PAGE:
WHO confirms 'charmak' disease in Herat Province

KABUL, 15 May 2008 (IRIN) - Confirmed cases of hepatic veno-occlusive disease (VOD) - also known as "camel belly" or 'charmak' disease - in Gulran District of Herat Province, western Afghanistan, have surpassed 190, and 17 people have died so far, provincial health officials said.

Citing the result of tests at the National Institute for Public Health in the Netherlands, the UN World Health Organization (WHO) said the disease was caused by exposure to pyrrolizidine alkaloids found in 'charmak', a poisonous weed believed to be growing mostly in grain fields in Gulran District, and which often finds its way into locally produced wheat flour.

According to WHO, regular consumption of bread contaminated by alkaloids contained in the weed can cause rapidly filling ascites (also known as peritoneal cavity fluid, peritoneal fluid excess, hydroperitoneum or abdominal dropsy) [http://en.wikipedia.org/wiki/Ascites], severe abdominal pain, vomiting and jaundice.

"VOD of the liver is a form of toxic liver damage caused by pyrrolizidine alkaloids," WHO said.

The outbreak of 'charmak' disease was first reported in November 2007. Of the 17 deaths six were men, six were women and five children, according to Herat's public health department.

"Thirty eight other patients are currently under medical testing which will determine whether or not they have 'charmak' disease," Aziz Noorzai, the head of Gulran hospital, told IRIN on the phone on 14 May.

"No magic pill"

Until early May local health officials did not know what medication should be given to 'charmak' patients to cure their illness.

Medical experts now say - based on the Netherlands test results - that two grams of sodium in the daily diet, the use of vitamin and mineral supplements, and the extraction of unnecessary liquids from a patient's swollen belly in serious cases, can save lives and treat the disease, according to Rana Graber Kakar, a WHO expert in Kabul.

"There is no magic pill for it," said Kakar, adding that technical research and studies were under way to illuminate characteristics of the disease and help the Ministry of Public Health (MoPH) to overcome similar challenges in future.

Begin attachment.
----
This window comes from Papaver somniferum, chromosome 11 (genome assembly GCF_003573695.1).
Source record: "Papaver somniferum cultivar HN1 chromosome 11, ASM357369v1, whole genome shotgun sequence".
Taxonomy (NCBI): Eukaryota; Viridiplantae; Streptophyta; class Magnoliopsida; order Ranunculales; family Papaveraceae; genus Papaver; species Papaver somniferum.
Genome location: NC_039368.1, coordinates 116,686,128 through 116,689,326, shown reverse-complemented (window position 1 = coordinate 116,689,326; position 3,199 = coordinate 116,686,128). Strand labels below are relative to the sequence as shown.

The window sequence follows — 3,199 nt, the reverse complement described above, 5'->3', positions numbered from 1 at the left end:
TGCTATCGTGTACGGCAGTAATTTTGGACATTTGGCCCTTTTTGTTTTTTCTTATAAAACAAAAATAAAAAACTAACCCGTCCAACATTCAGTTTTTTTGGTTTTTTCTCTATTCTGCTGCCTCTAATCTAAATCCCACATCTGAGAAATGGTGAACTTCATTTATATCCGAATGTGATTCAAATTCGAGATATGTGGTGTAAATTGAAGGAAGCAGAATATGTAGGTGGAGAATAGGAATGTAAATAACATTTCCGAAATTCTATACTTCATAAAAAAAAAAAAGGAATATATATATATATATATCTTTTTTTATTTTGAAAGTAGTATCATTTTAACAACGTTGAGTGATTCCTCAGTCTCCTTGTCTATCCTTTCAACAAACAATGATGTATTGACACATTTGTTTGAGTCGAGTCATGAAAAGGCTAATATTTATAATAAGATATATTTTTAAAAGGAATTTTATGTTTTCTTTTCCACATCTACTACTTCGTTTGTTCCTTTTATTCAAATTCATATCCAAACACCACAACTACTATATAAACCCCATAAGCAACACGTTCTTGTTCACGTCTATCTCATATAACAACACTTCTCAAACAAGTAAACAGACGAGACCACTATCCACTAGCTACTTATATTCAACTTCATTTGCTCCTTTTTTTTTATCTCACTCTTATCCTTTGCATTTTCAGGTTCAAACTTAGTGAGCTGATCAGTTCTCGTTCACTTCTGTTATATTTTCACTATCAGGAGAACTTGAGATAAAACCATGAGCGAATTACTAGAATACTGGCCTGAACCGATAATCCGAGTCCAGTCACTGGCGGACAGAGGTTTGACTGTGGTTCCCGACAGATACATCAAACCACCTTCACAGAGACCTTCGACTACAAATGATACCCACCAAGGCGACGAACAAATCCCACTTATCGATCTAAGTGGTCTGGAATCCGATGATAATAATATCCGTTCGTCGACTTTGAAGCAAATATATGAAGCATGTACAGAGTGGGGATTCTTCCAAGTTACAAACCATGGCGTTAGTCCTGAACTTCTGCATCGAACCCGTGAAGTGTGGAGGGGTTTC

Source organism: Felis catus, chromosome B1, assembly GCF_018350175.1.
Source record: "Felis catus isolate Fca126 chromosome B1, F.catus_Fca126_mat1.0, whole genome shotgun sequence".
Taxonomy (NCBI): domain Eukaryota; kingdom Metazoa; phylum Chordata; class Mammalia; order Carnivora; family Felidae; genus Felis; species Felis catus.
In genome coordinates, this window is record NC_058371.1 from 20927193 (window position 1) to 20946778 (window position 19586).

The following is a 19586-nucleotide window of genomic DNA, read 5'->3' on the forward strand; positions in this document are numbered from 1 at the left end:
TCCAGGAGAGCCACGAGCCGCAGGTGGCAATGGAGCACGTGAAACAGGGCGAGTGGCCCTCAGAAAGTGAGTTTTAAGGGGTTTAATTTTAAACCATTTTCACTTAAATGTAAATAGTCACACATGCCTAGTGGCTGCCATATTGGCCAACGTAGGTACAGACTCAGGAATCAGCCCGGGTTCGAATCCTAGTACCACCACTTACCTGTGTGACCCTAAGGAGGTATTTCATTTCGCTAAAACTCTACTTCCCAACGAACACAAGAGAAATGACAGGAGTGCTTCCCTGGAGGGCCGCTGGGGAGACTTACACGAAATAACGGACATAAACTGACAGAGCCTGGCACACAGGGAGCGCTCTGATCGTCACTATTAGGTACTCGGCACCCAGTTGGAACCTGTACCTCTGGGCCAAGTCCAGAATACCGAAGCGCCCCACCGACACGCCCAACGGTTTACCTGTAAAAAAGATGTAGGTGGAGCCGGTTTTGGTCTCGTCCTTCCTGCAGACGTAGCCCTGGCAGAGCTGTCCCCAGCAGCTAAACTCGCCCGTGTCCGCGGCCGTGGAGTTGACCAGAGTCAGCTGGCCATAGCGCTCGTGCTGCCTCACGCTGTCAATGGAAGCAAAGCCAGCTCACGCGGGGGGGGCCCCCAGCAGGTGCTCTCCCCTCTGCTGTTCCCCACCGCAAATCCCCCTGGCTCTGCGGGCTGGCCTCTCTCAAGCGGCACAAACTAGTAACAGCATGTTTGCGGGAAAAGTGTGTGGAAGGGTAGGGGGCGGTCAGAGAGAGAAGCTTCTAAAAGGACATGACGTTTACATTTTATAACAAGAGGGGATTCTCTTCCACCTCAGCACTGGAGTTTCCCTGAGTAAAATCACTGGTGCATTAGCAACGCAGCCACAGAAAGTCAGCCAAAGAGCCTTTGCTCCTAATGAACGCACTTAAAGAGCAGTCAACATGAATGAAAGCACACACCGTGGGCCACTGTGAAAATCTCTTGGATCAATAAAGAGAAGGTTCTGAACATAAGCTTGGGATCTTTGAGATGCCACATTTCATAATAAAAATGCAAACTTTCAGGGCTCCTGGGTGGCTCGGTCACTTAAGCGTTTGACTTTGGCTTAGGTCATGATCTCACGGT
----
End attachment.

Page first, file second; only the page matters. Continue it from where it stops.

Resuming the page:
Rest is also recommended for long-term recovery, she said.

Food aid distributed

In an effort to curb the outbreak, the MoPH has launched a public awareness campaign in Gulran District through which people are encouraged to stop consuming locally produced flour.

But the drive has been received coldly by most of Gulran's poor populace.

"When we tell them not to eat Gulran flour, they ask what they should eat instead," said Noorzai.

The UN World Food Programme (WFP) said it had distributed 700 tones of mixed food items to about 55,000 people in Gulran under food-for-work and education incentive schemes, and a further 860 tonnes would be distributed to 24,000 people in the near future.

An Italian Provincial Reconstruction Team has also delivered food and non-food relief items to vulnerable families, the NATO-led International Security Assistance Force said in a statement on 28 April.

Improved wheat cultivation needed

'Charmak' has appeared at least three times in the past 50 years - always in Herat Province - and had affected hundreds of people each time, according to local officials.

Health experts said the disease cannot be prevented through medical measures only, but that improvements in wheat cultivation, harvesting, threshing and milling - and enabling farmers to eliminate poisonous weeds in their fields - would help avert future outbreaks.

"In the long-term, the government needs to focus on agricultural policies that will reduce contamination of grain with Heliotropium ['charmac'] weeds," the WHO said in a weekly epidemiological monitor on 11 May.   

Source: Integrated Regional Information Networks (IRIN), a project the Office for the Coordination of Humanitarian Affairs. IRIN is UN humanitarian news and information service, but may not necessarily reflect the views of the United Nations or its agencies.

[This report does not necessarily reflect the views of the United Nations]

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